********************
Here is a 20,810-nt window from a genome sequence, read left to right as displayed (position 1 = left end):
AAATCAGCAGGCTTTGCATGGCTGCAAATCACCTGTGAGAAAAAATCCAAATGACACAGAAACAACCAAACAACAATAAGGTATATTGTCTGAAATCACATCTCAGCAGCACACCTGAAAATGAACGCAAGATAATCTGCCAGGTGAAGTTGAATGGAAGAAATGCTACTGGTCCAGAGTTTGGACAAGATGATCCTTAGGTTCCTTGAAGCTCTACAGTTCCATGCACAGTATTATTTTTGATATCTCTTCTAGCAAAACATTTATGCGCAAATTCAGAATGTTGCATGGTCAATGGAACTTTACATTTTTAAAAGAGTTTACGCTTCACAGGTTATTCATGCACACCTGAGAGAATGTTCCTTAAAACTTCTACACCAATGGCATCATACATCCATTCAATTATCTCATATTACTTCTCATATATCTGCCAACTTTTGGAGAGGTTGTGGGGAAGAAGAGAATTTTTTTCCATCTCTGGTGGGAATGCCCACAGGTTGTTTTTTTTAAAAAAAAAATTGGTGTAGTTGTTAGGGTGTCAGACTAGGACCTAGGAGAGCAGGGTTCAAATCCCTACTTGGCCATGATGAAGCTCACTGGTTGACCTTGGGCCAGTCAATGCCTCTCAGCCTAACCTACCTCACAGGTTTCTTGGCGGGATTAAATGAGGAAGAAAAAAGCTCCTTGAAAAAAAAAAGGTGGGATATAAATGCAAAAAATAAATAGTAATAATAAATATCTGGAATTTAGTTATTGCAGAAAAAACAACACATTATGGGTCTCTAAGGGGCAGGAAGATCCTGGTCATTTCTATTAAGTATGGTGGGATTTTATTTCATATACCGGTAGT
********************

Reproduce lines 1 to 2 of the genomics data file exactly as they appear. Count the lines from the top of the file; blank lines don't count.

Here is a 20,810-nt window from a genome sequence, read left to right as displayed (position 1 = left end):
AAATCAGCAGGCTTTGCATGGCTGCAAATCACCTGTGAGAAAAAATCCAAATGACACAGAAACAACCAAACAACAATAAGGTATATTGTCTGAAATCACATCTCAGCAGCACACCTGAAAATGAACGCAAGATAATCTGCCAGGTGAAGTTGAATGGAAGAAATGCTACTGGTCCAGAGTTTGGACAAGATGATCCTTAGGTTCCTTGAAGCTCTACAGTTCCATGCACAGTATTATTTTTGATATCTCTTCTAGCAAAACATTTATGCGCAAATTCAGAATGTTGCATGGTCAATGGAACTTTACATTTTTAAAAGAGTTTACGCTTCACAGGTTATTCATGCACACCTGAGAGAATGTTCCTTAAAACTTCTACACCAATGGCATCATACATCCATTCAATTATCTCATATTACTTCTCATATATCTGCCAACTTTTGGAGAGGTTGTGGGGAAGAAGAGAATTTTTTTCCATCTCTGGTGGGAATGCCCACAGGTTGTTTTTTTTAAAAAAAAAATTGGTGTAGTTGTTAGGGTGTCAGACTAGGACCTAGGAGAGCAGGGTTCAAATCCCTACTTGGCCATGATGAAGCTCACTGGTTGACCTTGGGCCAGTCAATGCCTCTCAGCCTAACCTACCTCACAGGTTTCTTGGCGGGATTAAATGAGGAAGAAAAAAGCTCCTTGAAAAAAAAAAGGTGGGATATAAATGCAAAAAATAAATAGTAATAATAAATATCTGGAATTTAGTTATTGCAGAAAAAACAACACATTATGGGTCTCTAAGGGGCAGGAAGATCCTGGTCATTTCTATTAAGTATGGTGGGATTTTATTTCATATACCGGTAGT